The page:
IBM Blade Center with two HS22 and twelve HS21 Blade servers installed. Courtesy Bob Mical/Flickr
This article was originally published by PISM on 24 March 2016.
The Swedish counter-intelligence service’s latest annual assessments highlight the growing interest of Russian intelligence in Sweden’s national security issues. Soon after the publication of the unclassified version of the report, a series of cyberattacks on Swedish media took place. The increase in hostile Russian intelligence activities has been seen as connected to a public debate about the prospects for closer relations between Sweden and NATO. The U.S. perception of the Russian threats presented by Sweden’s counter-intelligence services does not deviate from public assessments by other Scandinavian countries’ assessments. This might suggest that the increased Russian activities are part of some broader strategy concerning Northern Europe.
On 17 March 2016, the Swedish Security Service (Säkerhetspolisen, or SÄPO) published an unclassified version of its annual assessment of intelligence and terrorist threats. The chapter on Russian disinformation and psychological operations stirred public interest and was followed by a series of coordinated and massive cyberattacks (DDoS-style, or “distributed denial of service”) on a number of websites in Sweden. A DDoS attack on 19 March resulted in seven of the main Swedish newspapers’ internet portals being unavailable.
Polish, EU and NATO Flags, courtesy Pawel Kabanski/Flickr
This article was originally published by European Geostrategy on 9 March 2016.
There is a paradox at the heart of EU defence policy. On the one hand the strategic demand for a more active and effective EU defence policy has been growing in recent years, mainly due to the increasing number of complex security crises in Europe’s neighbourhood. On the other, political interest in member-state capitals in EU defence policy has been declining. If this strange dichotomy continues, it will demonstrate the increasing irrelevance of EU defence policy for international security, and will hamper the ambition of the EU global strategy to have a full-spectrum set of foreign policy instruments and more comprehensive foreign policies.
Growing strategic demand
It has become obvious to say that the EU faces a number of security crises in its broad neighbourhood. This is not to say that the EU does not have global security interests, it does, for example maritime security in East Asia. But its role in East Asian security is likely to remain mainly a non-military one. In contrast, the EU’s extended neighbourhood is currently very turbulent, and crises there are causing a number of internal security challenges, such as the refugee crisis and terrorist attacks. » More
Kuwaiti tanks. Photo: Chairman of the Joint Chiefs of Staff/flickr.
What future scenarios should NATO be prepared once the final US-led troops have withdrawn from Afghanistan in 2014? Will a new array of threats reinforce the importance of ‘conventional’ military thinking and planning in the United States and Europe? These were among the questions raised at The Return of Conventional War?, a panel discussion hosted on 11 September by our parent organization, the Center for Security Studies (CSS).
In the following podcast, the guest panelists outline their respective positions on prospects for the return of conventional war and strategic planning. The CSS’ Martin Zapfe is convinced that after 13 years in Afghanistan and Iraq, Western militaries will increasingly turn to the more ‘conventional’ challenges posed by the likes of China and Russia. The Institute for Security Policy Kiel’s Joachim Krause sees no point, however, in thinking about conventional threats to security. Instead, the West should continue to focus upon the myriad threats and security challenges that actually exist today. » More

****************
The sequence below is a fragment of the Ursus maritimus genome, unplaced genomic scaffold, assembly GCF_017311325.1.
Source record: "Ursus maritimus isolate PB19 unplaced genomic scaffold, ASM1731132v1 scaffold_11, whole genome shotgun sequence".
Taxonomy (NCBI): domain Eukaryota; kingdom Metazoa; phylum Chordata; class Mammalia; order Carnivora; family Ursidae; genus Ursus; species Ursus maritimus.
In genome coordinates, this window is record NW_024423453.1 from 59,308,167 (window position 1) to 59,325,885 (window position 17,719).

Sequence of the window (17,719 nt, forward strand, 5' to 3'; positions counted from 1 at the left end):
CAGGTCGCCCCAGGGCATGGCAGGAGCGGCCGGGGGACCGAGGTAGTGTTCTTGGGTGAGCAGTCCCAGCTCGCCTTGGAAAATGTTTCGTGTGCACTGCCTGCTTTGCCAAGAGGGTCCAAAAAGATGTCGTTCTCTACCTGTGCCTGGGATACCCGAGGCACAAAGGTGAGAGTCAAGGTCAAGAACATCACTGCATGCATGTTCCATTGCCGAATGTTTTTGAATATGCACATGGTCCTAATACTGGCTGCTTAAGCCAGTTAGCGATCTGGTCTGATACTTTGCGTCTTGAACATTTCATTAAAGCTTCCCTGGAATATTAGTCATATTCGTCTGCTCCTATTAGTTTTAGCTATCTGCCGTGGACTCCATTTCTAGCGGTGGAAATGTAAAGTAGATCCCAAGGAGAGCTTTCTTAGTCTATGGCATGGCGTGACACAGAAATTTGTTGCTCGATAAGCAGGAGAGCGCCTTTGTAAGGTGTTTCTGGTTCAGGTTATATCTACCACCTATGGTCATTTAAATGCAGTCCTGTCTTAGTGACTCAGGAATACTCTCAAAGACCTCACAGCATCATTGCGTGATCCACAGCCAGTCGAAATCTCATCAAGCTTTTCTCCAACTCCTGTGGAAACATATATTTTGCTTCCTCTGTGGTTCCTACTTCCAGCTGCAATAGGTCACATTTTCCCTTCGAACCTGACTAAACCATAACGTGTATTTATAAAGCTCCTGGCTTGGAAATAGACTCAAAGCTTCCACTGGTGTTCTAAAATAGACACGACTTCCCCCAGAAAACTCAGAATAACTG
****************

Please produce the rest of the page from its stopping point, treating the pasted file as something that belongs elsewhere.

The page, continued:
From Monday the 19th to Friday the 23rd of March, our partners at the Security and Defense Agenda (SDA) organized Security Jam 2012. Over the course of these five days, thousands of experts, representatives of national governments and armed forces, international institutions, NGOs, think-tanks, industry, academia and members of the media took part in a massive online brainstorming session focused on finding real solutions to global security issues. The numbers speak for themselves: during the event, there were 17,000 logins from some 3,000 participants and 50 VIPs spanning 115 countries.
The SDA gave its partner institutions the opportunity to submit some short questions that were published as online polls during the event. Especially considering the high profile of some of the participants, it is interesting to see what security professionals are thinking about some of the most pressing issues on the security agenda. Below we present the results of five of the most interesting polls. » More
Security Jam: Brainstorming Global Security
This is the second part of the ISN report on Security Jam 2012 presenting the most interesting ideas discussed in last four forums. You can find the first part here.
Facing the Cyber-Challenge
Cyberspace has permeated nearly all aspects of modern life and the security concerns that arise as a result have been the topic of the forum. It was no surprise that this forum had the most threads – 84 in total.
As Jammers pointed out, ‘cyberspace is so much to so many’ and there is general agreement that much needs to be done to achieve and maintain cyber safety. Since we need to start from somewhere, however, the question remains: Who should take the lead? The UN, EU, NATO, industry, NGOs or nations? As one question arises, others follow: At what level does a cyber-attack become so serious that we could feel justified in retaliating with cyber or other weapons, or in trying to hunt down the aggressor and subject him to some form of punishment or make him pay compensation for the harm which was done? » More